Dec 29 -- The Office of Energy Efficiency and Renewable Energy, Department of Energy (DOE), invites public comment by February 28, 2022 on a petition for rulemaking received by DOE on October 22, 2021, from the Natural Resources Defense Council (NRDC) and Sierra Club requesting that DOE update its regulations concerning procedures for calculating a value for the petroleum-equivalent fuel economy of electric vehicles (EVs) for use in the Corporate Average Fuel Economy (CAFE) program administered by the Department of Transportation (DOT).
In their petition, the petitioners propose that DOE should update regulations for calculating the PEF for electric vehicles. Petitioners assert that the data underlying the current regulation are outdated, resulting in higher imputed values of fuel economy for electric vehicles. The petitioners assert that with this higher imputed value, a smaller number of EVs enable fleetwide compliance at lower real-world average fuel economy across an automaker's overall fleet. The petitioners assert that the PEF should be based upon statutory factors at 49 U.S.C 32904, rather than the existing regulatory approach based upon 49 U.S.C. 32905. The petitioners request that DOE review the PEF calculation and approach and work with the National Highway Traffic Safety Administration to ensure PEF regulations support the goals of the CAFE program.
Excerpts from petition:
Natural Resources Defense Council and Sierra Club submit this petition under 5 U.S.C. 553(e) for the Department of Energy (DOE) to update its regulations at 10 CFR part 474 concerning procedures for calculating a value for the petroleum-equivalent fuel economy of electric vehicles (EVs) for use in the Corporate Average Fuel Economy program administered by the Department of Transportation (DOT). The existing DOE regulations were promulgated via the final rule Electric and Hybrid Vehicle Research, Development, and Demonstration Program; Petroleum-Equivalent Fuel Economy Calculation, 65 FR 36986 (Jun. 12, 2000). As explained below, DOE is required to review these regulations annually and determine appropriate petroleum equivalent fuel economy values for EVs based on enumerated statutory factors. DOE has not revised these regulations in more than twenty years and the current values are based on outdated data and circumstances. The regulations are also based on an outdated application of the statutory factors, with the result that existing regulations undermine the CAFE program they are supposed to support. DOE should grant this petition and update the regulations.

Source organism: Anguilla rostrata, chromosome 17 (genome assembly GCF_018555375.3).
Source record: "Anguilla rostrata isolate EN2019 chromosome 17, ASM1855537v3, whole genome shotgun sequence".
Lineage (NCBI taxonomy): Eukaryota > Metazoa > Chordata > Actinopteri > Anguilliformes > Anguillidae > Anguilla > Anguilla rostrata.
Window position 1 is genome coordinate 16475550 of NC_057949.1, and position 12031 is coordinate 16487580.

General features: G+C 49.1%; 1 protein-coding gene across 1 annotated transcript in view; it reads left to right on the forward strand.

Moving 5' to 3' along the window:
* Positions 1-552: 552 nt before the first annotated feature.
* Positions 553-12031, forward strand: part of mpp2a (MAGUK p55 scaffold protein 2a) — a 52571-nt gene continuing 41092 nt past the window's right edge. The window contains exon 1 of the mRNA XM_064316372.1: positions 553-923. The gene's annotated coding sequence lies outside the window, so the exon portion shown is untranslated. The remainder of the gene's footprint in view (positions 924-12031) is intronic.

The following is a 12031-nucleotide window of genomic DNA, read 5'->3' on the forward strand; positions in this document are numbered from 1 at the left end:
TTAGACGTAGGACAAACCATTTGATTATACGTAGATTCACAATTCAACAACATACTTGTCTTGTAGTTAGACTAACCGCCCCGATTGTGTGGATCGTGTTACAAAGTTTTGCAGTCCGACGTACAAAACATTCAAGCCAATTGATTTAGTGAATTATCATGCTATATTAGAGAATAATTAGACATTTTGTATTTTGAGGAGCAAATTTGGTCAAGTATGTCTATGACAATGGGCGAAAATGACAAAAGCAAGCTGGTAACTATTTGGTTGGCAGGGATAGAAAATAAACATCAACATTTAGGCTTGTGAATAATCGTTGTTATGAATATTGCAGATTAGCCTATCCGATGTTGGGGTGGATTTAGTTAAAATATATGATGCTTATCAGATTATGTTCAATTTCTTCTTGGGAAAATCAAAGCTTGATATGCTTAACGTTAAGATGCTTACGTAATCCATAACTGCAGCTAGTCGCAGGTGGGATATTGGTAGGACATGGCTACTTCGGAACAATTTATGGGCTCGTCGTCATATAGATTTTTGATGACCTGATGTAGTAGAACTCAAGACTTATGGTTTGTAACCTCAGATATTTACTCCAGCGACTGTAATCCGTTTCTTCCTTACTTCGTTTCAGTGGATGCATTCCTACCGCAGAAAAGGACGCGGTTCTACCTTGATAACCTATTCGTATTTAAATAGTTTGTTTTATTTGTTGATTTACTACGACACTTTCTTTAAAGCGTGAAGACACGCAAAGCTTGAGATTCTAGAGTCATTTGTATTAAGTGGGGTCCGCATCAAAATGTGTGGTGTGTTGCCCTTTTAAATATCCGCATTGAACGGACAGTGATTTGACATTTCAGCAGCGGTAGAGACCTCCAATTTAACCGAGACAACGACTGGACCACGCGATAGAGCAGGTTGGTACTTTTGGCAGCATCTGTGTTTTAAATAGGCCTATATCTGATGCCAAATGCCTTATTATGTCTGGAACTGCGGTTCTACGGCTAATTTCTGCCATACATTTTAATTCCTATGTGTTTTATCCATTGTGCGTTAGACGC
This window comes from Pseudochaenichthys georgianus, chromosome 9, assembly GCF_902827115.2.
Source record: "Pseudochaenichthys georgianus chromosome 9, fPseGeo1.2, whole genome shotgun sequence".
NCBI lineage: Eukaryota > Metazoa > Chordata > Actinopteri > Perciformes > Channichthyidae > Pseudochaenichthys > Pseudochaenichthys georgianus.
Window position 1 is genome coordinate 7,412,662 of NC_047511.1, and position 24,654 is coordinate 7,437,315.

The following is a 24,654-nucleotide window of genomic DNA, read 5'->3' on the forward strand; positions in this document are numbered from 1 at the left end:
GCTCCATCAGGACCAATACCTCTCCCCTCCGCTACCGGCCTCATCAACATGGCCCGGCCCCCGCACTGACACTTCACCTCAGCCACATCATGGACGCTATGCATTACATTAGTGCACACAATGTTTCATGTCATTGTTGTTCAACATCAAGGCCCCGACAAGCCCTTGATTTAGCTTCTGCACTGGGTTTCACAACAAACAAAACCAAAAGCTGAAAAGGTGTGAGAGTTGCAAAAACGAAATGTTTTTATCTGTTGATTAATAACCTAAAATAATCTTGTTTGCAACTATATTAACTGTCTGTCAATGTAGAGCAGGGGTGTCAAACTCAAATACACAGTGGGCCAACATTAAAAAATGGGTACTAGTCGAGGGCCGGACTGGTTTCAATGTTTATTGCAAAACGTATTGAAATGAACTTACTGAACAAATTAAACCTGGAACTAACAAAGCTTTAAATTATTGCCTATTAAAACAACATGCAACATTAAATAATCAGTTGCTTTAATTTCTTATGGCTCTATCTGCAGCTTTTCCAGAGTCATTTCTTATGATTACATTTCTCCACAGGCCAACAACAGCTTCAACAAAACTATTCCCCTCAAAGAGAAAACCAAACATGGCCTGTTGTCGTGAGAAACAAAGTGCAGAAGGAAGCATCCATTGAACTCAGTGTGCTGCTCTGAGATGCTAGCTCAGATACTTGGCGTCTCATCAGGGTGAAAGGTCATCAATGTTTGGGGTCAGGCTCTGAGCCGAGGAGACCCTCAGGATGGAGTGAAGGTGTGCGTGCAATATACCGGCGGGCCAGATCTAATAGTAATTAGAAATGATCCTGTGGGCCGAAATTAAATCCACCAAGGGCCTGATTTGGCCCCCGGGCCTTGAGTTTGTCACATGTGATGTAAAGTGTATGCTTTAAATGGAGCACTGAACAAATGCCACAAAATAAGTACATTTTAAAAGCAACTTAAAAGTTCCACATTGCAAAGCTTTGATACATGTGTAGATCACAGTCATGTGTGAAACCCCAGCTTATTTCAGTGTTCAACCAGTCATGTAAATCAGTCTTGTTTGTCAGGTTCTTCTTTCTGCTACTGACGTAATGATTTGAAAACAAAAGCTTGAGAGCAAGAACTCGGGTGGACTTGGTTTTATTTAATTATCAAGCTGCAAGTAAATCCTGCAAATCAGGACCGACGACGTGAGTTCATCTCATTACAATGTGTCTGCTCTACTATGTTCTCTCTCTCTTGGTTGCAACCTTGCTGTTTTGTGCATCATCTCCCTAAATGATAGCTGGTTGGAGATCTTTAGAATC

DOE's regulations for calculating CAFE program fuel economy values for EVs are long overdue to be updated. Statute requires the agency to “review those values each year and determine and propose necessary revisions” based on the enumerated statutory factors.[ The regulations have not been updated in more than twenty years and the data underlying the extant regulations are materially—and increasingly—inaccurate. Further, the statute requires that the equivalency values be “based on” the statutory factors. The extant EV equivalency values are instead based on other statutory provisions applicable to gaseous fueled vehicles, with the consequence that EV CAFE values are driven by the seven-fold multiplier of the “fuel content factor” rather than the statutory factors applicable to EVs. The effect is that EV CAFE values are significantly inflated beyond what the relevant statutory factors contemplate.
The consequences of outdated regulations are not academic. Because NHTSA is prohibited from considering the fuel economy of EVs when determining the maximum feasible CAFE standards for a given model year, but must include EVs when calculating compliance with those standards excessively high imputed fuel economy values for EVs means that a relatively small number of EVs will mathematically guarantee compliance without meaningful improvements in the real-world average fuel economy of automakers' overall fleets. . . .